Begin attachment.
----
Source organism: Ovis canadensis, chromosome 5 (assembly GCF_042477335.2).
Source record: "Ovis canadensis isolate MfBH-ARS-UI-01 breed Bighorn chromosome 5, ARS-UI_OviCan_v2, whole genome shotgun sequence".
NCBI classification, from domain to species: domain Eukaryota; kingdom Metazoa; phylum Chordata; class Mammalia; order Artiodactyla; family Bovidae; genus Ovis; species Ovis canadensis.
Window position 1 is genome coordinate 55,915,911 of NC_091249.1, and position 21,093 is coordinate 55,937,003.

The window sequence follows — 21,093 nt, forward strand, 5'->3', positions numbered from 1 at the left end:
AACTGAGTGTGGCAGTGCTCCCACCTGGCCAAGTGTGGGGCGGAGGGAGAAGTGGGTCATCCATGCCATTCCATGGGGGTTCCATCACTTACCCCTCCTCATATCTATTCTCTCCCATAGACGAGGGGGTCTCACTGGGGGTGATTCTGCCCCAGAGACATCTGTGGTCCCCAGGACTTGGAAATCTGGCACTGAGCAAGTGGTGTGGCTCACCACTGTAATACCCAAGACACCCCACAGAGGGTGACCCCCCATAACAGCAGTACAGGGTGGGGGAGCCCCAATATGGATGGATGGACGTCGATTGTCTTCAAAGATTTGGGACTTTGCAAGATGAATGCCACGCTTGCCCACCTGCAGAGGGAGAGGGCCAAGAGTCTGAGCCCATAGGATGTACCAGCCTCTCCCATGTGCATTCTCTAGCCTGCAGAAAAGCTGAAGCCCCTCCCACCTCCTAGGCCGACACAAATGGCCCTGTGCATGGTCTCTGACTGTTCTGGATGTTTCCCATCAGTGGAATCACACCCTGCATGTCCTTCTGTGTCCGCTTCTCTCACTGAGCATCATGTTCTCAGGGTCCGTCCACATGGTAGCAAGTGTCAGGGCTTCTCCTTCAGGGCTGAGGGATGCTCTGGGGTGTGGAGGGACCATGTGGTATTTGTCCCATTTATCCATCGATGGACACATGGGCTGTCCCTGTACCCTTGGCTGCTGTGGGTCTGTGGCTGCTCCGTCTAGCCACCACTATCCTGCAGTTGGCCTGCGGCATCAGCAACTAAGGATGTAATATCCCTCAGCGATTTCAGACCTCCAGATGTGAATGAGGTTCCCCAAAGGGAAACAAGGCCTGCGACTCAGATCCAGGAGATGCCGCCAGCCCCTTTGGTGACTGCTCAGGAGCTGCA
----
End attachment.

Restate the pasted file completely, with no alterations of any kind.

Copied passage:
Source organism: Ovis canadensis, chromosome 5 (assembly GCF_042477335.2).
Source record: "Ovis canadensis isolate MfBH-ARS-UI-01 breed Bighorn chromosome 5, ARS-UI_OviCan_v2, whole genome shotgun sequence".
NCBI classification, from domain to species: domain Eukaryota; kingdom Metazoa; phylum Chordata; class Mammalia; order Artiodactyla; family Bovidae; genus Ovis; species Ovis canadensis.
Window position 1 is genome coordinate 55,915,911 of NC_091249.1, and position 21,093 is coordinate 55,937,003.

The window sequence follows — 21,093 nt, forward strand, 5'->3', positions numbered from 1 at the left end:
AACTGAGTGTGGCAGTGCTCCCACCTGGCCAAGTGTGGGGCGGAGGGAGAAGTGGGTCATCCATGCCATTCCATGGGGGTTCCATCACTTACCCCTCCTCATATCTATTCTCTCCCATAGACGAGGGGGTCTCACTGGGGGTGATTCTGCCCCAGAGACATCTGTGGTCCCCAGGACTTGGAAATCTGGCACTGAGCAAGTGGTGTGGCTCACCACTGTAATACCCAAGACACCCCACAGAGGGTGACCCCCCATAACAGCAGTACAGGGTGGGGGAGCCCCAATATGGATGGATGGACGTCGATTGTCTTCAAAGATTTGGGACTTTGCAAGATGAATGCCACGCTTGCCCACCTGCAGAGGGAGAGGGCCAAGAGTCTGAGCCCATAGGATGTACCAGCCTCTCCCATGTGCATTCTCTAGCCTGCAGAAAAGCTGAAGCCCCTCCCACCTCCTAGGCCGACACAAATGGCCCTGTGCATGGTCTCTGACTGTTCTGGATGTTTCCCATCAGTGGAATCACACCCTGCATGTCCTTCTGTGTCCGCTTCTCTCACTGAGCATCATGTTCTCAGGGTCCGTCCACATGGTAGCAAGTGTCAGGGCTTCTCCTTCAGGGCTGAGGGATGCTCTGGGGTGTGGAGGGACCATGTGGTATTTGTCCCATTTATCCATCGATGGACACATGGGCTGTCCCTGTACCCTTGGCTGCTGTGGGTCTGTGGCTGCTCCGTCTAGCCACCACTATCCTGCAGTTGGCCTGCGGCATCAGCAACTAAGGATGTAATATCCCTCAGCGATTTCAGACCTCCAGATGTGAATGAGGTTCCCCAAAGGGAAACAAGGCCTGCGACTCAGATCCAGGAGATGCCGCCAGCCCCTTTGGTGACTGCTCAGGAGCTGCA